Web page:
Finding Connection to the Holocaust and Hamburg, in Jerusalem

Finding Connection to the Holocaust and Hamburg, in Jerusalem
By Dr. Yonit Hoffman, Manager, Holocaust Community Services

This blog is part of the series of “Yonit’s Journey: Light Out of Darkness,” a narrative of Yonit Hoffman’s month-long trip to Israel and Germany to attend Holocaust-related events – some public, some personal. The director of JCFS’s Holocaust Services program and an authority on the psychology of Holocaust survivors, Yonit is the daughter of a Holocaust survivor and descendant of Holocaust victims. See links to other posts at the end of this post.

Jerusalem%20and%20Yonit's%20Jerusalem%20Apartment.JPGI take the bus to Jerusalem on Friday, arriving before Shabbat to meet my friend and co-researcher, Judy Kaplan-Weinger. We meet at the apartment I've rented for our stay in Jerusalem. It’s in a beautiful old building around the corner from the Bezalel Art School and located within walking distance of the city center and beyond it, the Old City. The chamseen (hot desert wind) has passed, and the weather is sunny and clear, with a perfect temperature for strolling and exploring.

There is an art fair a block away -- it only happens on Fridays, and it is filled with beautiful art and beautiful Israelis. In another one of those magical moments, I start to speak to one of the artists named Dahlia who looks remarkably familiar to me and who feels the same way about me. Although we cannot place the original connection, if there was one, we discover that she is the daughter-in-law of a Holocaust survivor from Hamburg and has just a few months ago been there to memorialize those who perished – a gathering similar to the one I will be attending with my family next week.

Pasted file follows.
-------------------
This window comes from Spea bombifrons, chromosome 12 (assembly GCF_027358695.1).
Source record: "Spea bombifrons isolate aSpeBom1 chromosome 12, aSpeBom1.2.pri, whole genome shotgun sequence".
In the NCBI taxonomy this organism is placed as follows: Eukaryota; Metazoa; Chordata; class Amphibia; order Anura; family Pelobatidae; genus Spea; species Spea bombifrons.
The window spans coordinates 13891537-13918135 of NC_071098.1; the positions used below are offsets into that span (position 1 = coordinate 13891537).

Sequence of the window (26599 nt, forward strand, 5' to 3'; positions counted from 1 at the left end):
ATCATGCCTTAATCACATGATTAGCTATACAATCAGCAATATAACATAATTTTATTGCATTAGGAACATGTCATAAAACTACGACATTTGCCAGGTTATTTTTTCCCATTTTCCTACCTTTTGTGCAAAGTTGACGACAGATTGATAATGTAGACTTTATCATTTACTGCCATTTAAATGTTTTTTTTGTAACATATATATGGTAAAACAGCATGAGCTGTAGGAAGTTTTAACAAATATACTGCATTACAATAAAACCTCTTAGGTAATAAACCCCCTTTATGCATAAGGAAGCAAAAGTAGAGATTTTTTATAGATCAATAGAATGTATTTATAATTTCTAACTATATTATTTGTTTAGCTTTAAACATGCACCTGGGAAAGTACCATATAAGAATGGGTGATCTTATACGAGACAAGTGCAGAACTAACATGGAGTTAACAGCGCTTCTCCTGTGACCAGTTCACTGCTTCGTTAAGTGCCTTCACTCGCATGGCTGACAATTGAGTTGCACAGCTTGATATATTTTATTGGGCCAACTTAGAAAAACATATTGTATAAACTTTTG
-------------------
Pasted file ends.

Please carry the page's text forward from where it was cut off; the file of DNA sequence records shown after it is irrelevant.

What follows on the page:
Jerusalem%20at%20Dusk.JPGOf course, the coincidence doesn't end there -- she and her family were also in Hamburg to set memorial stones in the sidewalk in front of the house where the family had lived. These are called Stolpersteine – "stumbling stones" designed for Hamburg residents and passerby to "stumble" over as a reminder of who lived there and, if known, when they were deported and where they were killed. My family and I had done the same three years ago.

As it turns out, the Israeli artist had been accompanied by the same photographer who had recorded our experience in a book. Dahlia suddenly realizes that she looked through the book in Hamburg and thinks that perhaps explains her familiar feeling about me.

We exchange contact information, and I have no doubt that we will meet again.

Read the full series of blogs about Yonit's Journey